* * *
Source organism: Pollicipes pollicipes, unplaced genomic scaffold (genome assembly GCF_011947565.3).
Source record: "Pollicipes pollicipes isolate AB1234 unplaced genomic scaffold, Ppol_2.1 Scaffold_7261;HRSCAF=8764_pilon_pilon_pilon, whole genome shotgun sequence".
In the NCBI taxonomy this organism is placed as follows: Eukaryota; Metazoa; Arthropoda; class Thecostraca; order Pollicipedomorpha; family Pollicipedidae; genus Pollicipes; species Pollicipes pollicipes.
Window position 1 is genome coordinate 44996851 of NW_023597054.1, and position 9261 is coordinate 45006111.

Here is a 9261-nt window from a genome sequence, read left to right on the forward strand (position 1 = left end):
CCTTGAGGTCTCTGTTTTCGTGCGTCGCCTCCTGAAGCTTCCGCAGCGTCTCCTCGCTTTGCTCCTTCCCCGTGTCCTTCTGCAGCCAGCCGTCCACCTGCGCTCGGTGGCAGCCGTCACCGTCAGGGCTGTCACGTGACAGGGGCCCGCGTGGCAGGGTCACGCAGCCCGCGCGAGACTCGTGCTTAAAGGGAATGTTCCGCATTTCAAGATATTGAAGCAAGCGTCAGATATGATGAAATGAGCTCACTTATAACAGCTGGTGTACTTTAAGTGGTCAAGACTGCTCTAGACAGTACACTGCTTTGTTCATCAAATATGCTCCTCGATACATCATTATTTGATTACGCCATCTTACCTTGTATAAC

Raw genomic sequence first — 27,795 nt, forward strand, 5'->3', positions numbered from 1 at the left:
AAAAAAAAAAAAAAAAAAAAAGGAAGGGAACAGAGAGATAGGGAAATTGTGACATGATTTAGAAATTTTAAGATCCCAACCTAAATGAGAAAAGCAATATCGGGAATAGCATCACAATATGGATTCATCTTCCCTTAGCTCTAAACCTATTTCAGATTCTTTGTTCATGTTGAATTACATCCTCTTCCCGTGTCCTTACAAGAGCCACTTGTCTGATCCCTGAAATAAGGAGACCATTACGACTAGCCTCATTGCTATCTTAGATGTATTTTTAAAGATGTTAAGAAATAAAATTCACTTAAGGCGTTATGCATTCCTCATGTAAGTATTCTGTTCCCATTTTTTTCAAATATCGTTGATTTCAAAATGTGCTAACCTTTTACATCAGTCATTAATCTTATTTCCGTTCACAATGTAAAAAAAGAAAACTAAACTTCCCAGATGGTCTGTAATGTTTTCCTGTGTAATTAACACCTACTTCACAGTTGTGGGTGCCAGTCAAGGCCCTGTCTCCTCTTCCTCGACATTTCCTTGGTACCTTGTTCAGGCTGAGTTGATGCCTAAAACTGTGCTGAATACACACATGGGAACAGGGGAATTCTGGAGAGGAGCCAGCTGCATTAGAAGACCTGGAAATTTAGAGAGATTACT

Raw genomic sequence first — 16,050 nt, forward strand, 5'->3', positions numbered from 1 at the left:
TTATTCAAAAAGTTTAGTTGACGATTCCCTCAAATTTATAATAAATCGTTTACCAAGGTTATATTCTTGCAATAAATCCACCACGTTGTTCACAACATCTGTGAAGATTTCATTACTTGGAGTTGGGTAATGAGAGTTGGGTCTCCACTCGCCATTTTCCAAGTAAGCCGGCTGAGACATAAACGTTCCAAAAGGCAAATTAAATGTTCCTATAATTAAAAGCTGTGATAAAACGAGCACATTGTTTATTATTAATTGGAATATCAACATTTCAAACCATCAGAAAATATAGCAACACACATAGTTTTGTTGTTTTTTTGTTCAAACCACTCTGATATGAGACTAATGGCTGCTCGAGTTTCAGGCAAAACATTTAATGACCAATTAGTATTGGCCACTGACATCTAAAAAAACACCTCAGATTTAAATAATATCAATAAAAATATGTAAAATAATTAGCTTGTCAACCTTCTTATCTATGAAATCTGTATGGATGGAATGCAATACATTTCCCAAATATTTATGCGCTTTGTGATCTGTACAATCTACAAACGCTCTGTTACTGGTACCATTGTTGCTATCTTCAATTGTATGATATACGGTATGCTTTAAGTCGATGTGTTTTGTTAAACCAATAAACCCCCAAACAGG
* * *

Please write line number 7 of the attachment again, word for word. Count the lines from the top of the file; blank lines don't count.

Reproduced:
Raw genomic sequence first — 27,795 nt, forward strand, 5'->3', positions numbered from 1 at the left: